Namibia was a German colony for 30 years. The scars of colonialism remain even a century later. When the Herero tribe revolted against their colonial masters in 1904, the German General Lothar von Trotha decided to wipe them off the map.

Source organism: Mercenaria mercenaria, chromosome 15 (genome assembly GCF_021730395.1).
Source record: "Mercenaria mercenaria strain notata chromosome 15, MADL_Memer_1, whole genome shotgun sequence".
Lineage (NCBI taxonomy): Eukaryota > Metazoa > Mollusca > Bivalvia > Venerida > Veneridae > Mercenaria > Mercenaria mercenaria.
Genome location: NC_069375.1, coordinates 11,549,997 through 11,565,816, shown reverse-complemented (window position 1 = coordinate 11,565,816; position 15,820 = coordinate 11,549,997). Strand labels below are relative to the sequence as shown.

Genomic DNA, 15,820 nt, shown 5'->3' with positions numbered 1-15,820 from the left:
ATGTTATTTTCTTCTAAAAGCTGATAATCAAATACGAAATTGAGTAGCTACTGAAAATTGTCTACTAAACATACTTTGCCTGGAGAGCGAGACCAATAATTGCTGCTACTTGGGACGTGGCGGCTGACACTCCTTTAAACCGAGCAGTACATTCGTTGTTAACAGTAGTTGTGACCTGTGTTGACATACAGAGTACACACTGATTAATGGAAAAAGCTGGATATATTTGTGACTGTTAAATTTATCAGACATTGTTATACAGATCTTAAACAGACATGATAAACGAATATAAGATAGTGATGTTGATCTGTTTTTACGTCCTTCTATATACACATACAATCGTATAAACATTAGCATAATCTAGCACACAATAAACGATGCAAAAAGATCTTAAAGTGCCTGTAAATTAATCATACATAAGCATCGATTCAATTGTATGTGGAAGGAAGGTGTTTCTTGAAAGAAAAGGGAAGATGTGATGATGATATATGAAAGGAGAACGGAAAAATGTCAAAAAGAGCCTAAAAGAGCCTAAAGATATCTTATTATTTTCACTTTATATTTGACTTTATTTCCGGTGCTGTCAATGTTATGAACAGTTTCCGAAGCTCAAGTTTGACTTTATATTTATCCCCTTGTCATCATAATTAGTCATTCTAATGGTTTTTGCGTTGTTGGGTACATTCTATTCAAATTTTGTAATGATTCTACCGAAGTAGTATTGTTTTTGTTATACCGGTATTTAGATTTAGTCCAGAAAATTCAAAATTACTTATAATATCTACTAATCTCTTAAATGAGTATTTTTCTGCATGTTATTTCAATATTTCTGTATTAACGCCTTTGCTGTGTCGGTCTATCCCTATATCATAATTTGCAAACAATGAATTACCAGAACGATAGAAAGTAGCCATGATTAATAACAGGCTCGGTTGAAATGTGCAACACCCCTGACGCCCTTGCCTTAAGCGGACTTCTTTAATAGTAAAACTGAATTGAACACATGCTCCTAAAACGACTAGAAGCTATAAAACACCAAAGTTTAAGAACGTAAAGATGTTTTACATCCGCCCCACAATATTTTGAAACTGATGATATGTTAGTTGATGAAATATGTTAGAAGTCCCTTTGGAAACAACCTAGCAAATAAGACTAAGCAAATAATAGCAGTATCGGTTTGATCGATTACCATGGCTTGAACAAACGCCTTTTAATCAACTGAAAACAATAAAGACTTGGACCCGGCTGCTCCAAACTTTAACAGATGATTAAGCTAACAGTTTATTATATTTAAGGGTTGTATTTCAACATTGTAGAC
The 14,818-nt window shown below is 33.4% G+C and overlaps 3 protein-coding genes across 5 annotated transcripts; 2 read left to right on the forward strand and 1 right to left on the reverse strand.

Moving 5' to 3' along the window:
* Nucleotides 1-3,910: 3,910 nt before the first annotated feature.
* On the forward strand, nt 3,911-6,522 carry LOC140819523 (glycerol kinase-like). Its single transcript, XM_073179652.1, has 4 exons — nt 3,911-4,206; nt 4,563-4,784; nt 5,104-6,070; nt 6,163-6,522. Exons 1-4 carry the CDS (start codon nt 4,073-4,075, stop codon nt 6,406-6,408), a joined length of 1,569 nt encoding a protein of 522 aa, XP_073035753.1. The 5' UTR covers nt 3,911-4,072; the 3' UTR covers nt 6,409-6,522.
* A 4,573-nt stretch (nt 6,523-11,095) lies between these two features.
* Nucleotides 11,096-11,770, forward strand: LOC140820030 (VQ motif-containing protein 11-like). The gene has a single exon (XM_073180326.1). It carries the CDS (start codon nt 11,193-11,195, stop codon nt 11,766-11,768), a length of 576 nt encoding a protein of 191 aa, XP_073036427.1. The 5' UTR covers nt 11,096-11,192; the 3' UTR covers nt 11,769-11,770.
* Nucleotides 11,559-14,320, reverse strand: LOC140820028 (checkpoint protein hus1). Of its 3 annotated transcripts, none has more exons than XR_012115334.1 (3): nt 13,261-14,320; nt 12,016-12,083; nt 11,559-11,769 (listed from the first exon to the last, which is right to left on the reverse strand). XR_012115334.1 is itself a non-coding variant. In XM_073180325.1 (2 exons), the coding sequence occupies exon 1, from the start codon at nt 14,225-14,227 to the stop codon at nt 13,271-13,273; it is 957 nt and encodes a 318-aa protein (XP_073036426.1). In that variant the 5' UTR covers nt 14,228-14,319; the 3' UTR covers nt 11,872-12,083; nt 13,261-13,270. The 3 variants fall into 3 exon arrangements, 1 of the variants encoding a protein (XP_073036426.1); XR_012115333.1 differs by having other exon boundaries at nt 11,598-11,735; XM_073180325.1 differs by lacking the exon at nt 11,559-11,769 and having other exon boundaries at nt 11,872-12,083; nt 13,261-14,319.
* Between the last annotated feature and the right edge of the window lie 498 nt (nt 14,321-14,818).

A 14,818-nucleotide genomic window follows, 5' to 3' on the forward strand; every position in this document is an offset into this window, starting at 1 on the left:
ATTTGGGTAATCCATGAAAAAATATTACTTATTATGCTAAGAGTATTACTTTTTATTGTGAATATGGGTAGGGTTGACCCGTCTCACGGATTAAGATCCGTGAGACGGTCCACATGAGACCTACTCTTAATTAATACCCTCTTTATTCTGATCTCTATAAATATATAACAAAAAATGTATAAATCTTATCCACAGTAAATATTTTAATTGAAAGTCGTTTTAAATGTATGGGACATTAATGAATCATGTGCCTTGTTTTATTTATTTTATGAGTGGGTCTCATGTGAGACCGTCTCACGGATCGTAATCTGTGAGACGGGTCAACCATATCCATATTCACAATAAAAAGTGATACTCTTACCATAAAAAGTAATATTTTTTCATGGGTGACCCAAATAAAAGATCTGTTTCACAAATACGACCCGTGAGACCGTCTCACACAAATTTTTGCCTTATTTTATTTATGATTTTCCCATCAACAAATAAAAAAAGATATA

When the European colonial powers negotiated the borders at the Berlin Conference on Africa in 1884, Germany also got its “place in the sun.” But German settlers in Namibia soon came into conflict with the locals over land. The German “masters” may have brought the Bible with them, but the way they treated the indigenous Herero and Nama was anything but Christian, and their fraudulence, violence and abuse made Herero chief Samuel Maharero realize that war could not be worse than what they were suffering. On 12 January 1904, tribesmen attacked colonial government offices, railway stations and shops and killed white settlers, although they spared their wives and children. The German Reich retaliated with extreme violence. After an indecisive victory at the battle of Waterberg in August 1904, they decided to end the uprising for once and for all. The German forces drove the rebels and their families into the Omaheke desert, where they had already poisoned or sealed off the only wells. 85,000 people died of thirst and hunger in what was the first officially planned genocide in history. After the uprising, the Germans ruled with an iron fist, confiscating the tribal lands and herding the survivors into concentration camps, where many died from abuse, neglect and the effects of forced labor. Even now, Namibia bears the scars of the genocide and Germany is still struggling to come up with an effective response to the events of a century ago.
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